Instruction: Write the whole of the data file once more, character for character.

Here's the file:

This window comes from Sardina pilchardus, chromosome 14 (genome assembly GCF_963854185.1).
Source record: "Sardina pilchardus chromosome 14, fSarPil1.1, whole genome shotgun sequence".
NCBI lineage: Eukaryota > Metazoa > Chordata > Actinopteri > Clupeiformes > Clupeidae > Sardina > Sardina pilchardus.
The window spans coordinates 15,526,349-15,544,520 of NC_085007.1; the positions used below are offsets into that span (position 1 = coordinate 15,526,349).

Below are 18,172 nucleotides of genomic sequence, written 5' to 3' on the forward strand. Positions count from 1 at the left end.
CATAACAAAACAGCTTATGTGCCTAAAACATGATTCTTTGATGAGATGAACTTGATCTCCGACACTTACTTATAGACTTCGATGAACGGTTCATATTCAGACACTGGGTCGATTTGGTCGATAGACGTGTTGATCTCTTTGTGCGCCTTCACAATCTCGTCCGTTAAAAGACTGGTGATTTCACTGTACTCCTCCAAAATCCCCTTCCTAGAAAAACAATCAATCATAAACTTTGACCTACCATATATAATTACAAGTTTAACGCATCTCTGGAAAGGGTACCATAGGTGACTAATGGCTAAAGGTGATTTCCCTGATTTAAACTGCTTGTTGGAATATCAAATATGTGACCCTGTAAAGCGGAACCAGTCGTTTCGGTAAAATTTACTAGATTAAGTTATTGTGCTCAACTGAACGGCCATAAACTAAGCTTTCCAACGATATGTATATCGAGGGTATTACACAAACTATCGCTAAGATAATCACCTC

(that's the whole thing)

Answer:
This window comes from Sardina pilchardus, chromosome 14 (genome assembly GCF_963854185.1).
Source record: "Sardina pilchardus chromosome 14, fSarPil1.1, whole genome shotgun sequence".
NCBI lineage: Eukaryota > Metazoa > Chordata > Actinopteri > Clupeiformes > Clupeidae > Sardina > Sardina pilchardus.
The window spans coordinates 15,526,349-15,544,520 of NC_085007.1; the positions used below are offsets into that span (position 1 = coordinate 15,526,349).

Below are 18,172 nucleotides of genomic sequence, written 5' to 3' on the forward strand. Positions count from 1 at the left end.
CATAACAAAACAGCTTATGTGCCTAAAACATGATTCTTTGATGAGATGAACTTGATCTCCGACACTTACTTATAGACTTCGATGAACGGTTCATATTCAGACACTGGGTCGATTTGGTCGATAGACGTGTTGATCTCTTTGTGCGCCTTCACAATCTCGTCCGTTAAAAGACTGGTGATTTCACTGTACTCCTCCAAAATCCCCTTCCTAGAAAAACAATCAATCATAAACTTTGACCTACCATATATAATTACAAGTTTAACGCATCTCTGGAAAGGGTACCATAGGTGACTAATGGCTAAAGGTGATTTCCCTGATTTAAACTGCTTGTTGGAATATCAAATATGTGACCCTGTAAAGCGGAACCAGTCGTTTCGGTAAAATTTACTAGATTAAGTTATTGTGCTCAACTGAACGGCCATAAACTAAGCTTTCCAACGATATGTATATCGAGGGTATTACACAAACTATCGCTAAGATAATCACCTC